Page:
Here are ten tips to design professional and effective business cards

By: JamesNavarro

Here are ten tips to design professional and effective business cards

You can market your business by using effective business cards. Make sure you make the most of them. This article will show you how to create cards that are professional, effective, and reflect your brand.

Richard Budd, our Senior Production Print Analyst, told us:

A business card should reflect the personality of the company and grab attention. The right stock weight, texture and colour are all important things to consider as well as embellishments using custom colours (including Beyond CMYK+) and finishing (rounded edges/embossing/folding).”

Here are our thoughts on the following ten categories.

  • Which information should you include?
  • Branding.
  • Basic design guidelines.
  • Design and colour.
  • Typography.
  • There is no space.
  • Size, shape, material.
  • Multifunctionality.
  • Final touches
  • Proofreading.

Which information should you include?

A traditional-sized business card has limited space so any information must be useful.

Include your phone number and email address so clients can contact you. Clients can choose their preferred communication method by providing two or more options. Information might be listed differently on your website than it is on your site. For example, you may list more directions to your office or active social media channels.


Branding is essential. Branding gives your business an identity and makes you stand out from the rest. It is essential to include your logo on your business cards. You can make your logo more prominent so it is easily visible.

The business card shown below shows the logo prominently and includes the name in the design.

Basic design guidelines.

  • Follow these design guidelines.
  • To avoid distortion, use high-resolution images.
  • The right format for design.
  • Allow 5mm to the trim edge.
  • Set a text size minimum that is easily readable.

Design and colour.

Use the same colours and design elements to make your design consistent with other business collaterals. Your business card should be recognizable as a representation of your brand. However, you don’t have to limit your creativity. Boldly use colour and create striking designs that grab attention to get the client’s attention.


The choice of the right typeface is crucial and should not be ignored. Choose one that is easy to read and reflects your company’s style. Are you looking for sans-serif, serif, or both? You might want to digitally alter your signature or handwriting to give your business card a personal touch. There are many typefaces available so take your time and explore all of them. If your company has a specific typeface, you might want to use them from your style guide.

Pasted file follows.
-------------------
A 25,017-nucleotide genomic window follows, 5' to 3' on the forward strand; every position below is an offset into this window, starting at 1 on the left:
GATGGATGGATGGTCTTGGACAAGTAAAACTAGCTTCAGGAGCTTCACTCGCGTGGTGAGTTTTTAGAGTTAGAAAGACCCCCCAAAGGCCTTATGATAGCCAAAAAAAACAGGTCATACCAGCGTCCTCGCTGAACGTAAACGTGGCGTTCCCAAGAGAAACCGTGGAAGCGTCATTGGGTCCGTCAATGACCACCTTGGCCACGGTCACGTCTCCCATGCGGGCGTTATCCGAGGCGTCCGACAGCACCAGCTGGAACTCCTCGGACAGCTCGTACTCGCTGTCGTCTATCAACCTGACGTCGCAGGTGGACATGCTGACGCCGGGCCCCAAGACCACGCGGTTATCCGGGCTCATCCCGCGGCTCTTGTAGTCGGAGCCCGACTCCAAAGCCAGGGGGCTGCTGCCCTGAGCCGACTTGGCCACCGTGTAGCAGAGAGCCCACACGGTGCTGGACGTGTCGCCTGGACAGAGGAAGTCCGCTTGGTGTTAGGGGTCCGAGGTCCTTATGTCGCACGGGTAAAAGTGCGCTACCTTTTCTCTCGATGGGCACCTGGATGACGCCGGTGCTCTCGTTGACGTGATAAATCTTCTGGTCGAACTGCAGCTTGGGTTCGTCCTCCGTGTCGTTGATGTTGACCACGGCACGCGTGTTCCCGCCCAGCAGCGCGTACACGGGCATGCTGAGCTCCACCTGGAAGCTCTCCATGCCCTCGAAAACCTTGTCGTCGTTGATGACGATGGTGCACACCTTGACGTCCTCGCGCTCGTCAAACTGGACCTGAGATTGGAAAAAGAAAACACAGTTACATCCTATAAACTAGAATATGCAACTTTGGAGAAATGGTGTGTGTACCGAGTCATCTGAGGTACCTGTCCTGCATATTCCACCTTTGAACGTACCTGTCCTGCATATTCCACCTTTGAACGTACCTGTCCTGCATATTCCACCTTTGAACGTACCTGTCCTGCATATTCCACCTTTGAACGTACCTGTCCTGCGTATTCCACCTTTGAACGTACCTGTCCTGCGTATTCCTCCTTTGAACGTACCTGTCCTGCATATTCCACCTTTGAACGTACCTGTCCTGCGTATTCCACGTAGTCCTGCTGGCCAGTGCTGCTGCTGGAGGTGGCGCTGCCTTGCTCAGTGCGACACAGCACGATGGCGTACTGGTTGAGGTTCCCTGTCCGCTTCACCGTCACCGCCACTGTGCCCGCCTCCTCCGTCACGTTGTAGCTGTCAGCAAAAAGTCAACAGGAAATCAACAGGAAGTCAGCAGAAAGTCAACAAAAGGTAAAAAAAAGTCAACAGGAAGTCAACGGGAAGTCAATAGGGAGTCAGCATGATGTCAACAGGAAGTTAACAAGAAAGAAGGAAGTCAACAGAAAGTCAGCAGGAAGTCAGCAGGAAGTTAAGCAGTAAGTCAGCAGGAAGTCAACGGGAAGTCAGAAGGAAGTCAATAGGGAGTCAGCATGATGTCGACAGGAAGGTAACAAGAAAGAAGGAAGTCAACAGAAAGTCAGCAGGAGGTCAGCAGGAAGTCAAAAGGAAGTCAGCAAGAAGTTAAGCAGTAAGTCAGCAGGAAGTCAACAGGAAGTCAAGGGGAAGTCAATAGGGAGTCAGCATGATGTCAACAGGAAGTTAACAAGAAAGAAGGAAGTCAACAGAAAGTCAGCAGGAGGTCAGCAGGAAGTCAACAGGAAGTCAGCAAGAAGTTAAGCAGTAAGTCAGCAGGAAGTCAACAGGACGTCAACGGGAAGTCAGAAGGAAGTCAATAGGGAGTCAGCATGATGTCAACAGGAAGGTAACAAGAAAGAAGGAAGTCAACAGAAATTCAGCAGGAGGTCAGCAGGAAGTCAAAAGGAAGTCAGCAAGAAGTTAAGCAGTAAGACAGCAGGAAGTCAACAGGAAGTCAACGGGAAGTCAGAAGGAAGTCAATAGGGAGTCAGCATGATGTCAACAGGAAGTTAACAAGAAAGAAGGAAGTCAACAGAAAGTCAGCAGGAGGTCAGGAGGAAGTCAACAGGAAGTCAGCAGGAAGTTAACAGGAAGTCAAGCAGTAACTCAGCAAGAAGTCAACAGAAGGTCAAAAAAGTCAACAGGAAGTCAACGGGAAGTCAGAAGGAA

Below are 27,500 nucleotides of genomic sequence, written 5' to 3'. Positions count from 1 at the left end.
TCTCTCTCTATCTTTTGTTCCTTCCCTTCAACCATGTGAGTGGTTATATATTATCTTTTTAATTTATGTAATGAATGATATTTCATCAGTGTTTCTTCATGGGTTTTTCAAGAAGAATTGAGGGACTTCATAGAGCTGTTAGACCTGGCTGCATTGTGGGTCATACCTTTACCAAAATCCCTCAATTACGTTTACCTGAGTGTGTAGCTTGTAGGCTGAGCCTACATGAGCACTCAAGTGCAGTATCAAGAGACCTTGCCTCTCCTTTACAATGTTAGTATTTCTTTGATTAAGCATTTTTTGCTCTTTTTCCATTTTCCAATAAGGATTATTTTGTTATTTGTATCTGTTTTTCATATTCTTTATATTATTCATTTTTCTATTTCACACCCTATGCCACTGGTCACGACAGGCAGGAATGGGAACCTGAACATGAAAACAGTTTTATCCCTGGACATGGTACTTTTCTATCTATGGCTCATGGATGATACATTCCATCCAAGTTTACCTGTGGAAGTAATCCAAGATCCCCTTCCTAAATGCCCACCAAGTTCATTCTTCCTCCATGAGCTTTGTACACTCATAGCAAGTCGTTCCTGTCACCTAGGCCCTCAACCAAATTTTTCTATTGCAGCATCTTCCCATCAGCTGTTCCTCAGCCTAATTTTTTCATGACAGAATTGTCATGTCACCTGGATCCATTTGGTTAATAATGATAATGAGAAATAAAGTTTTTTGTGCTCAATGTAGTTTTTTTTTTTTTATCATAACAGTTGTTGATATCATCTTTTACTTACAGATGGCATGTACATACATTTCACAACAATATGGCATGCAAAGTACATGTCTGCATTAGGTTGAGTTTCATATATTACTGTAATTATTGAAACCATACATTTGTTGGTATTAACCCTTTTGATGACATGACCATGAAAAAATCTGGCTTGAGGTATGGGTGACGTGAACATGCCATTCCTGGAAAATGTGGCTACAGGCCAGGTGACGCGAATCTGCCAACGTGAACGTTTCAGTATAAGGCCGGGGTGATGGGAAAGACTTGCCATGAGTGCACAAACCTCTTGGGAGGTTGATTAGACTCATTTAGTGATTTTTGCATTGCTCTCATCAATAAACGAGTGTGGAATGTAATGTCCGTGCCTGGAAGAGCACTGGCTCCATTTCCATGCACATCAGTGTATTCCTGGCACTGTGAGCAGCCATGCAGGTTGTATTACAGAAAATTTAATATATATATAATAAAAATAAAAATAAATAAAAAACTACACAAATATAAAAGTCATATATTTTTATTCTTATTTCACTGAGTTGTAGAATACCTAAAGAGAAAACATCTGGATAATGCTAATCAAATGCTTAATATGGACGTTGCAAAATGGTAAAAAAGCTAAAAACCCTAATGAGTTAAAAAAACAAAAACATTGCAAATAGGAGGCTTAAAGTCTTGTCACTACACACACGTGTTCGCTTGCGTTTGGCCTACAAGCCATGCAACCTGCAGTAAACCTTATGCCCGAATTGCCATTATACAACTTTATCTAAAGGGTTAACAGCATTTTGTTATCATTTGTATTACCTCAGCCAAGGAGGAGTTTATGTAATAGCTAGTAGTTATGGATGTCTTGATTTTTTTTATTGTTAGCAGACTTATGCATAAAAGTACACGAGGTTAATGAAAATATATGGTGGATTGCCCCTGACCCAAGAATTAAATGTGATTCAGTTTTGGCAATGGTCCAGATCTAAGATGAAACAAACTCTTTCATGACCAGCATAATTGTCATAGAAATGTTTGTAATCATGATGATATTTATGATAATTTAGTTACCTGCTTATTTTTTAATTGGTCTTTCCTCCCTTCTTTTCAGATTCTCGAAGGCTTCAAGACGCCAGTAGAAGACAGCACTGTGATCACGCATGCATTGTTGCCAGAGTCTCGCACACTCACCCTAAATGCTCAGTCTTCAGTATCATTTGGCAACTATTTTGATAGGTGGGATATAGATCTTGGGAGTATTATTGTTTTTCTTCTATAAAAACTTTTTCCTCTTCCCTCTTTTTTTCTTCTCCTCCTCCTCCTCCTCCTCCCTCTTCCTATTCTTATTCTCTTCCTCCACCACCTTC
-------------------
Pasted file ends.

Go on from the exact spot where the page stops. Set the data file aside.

This example shows cursive script typography adding a personal touch.

Do not be afraid to use blank space.

It’s not always wasted space. Don’t feel pressured or pressured to fill the blank space with unnecessary information. Don’t overfill your business card with unnecessary information. The use of blank space can improve composition, balance, and overall hierarchy. For those who love to write on business cards, you may want to leave some room.

Size, shape, and material for business cards

Standard business cards measure 3.5″ x 2″, which is the perfect size to fit into a wallet. You don’t have to follow the rules. To make your business card stand out, you might change the shape of your card or make it squarer.

You should also consider what type of material you want to print. The traditional business card is printed on thick, durable 14 Pt cardstock. To add luxury to your business cards, however, you may want to impress your customers with something like the Xerox Colotech+ Gloss or Silk coated paper range.


You can make your business card multifunctional with special offers and turning it into a loyalty card. This will encourage potential customers to keep your card longer.

This example shows how space can be optimized by placing the logo on a background with a lower transparency to allow text to be layered over it. Business cards can be multifunctional. This example shows that one side can be turned into a loyalty card and encourages customers to keep it.

Final touches

You can make your business card stand out from the rest by adding finishing touches. Examples include:

  • Embossing
  • Debossing
  • Color the edges of your business card
  • Round corners
  • Metallic foil edges
  • Foil printing
  • Spot gloss
  • Proofreading.

You should check, check, and again. Ask for a second opinion as someone else may spot an error you missed. We recommend printing out the work you are doing once it is done. Then, proofread it. Seeing it in another format can help you spot mistakes.

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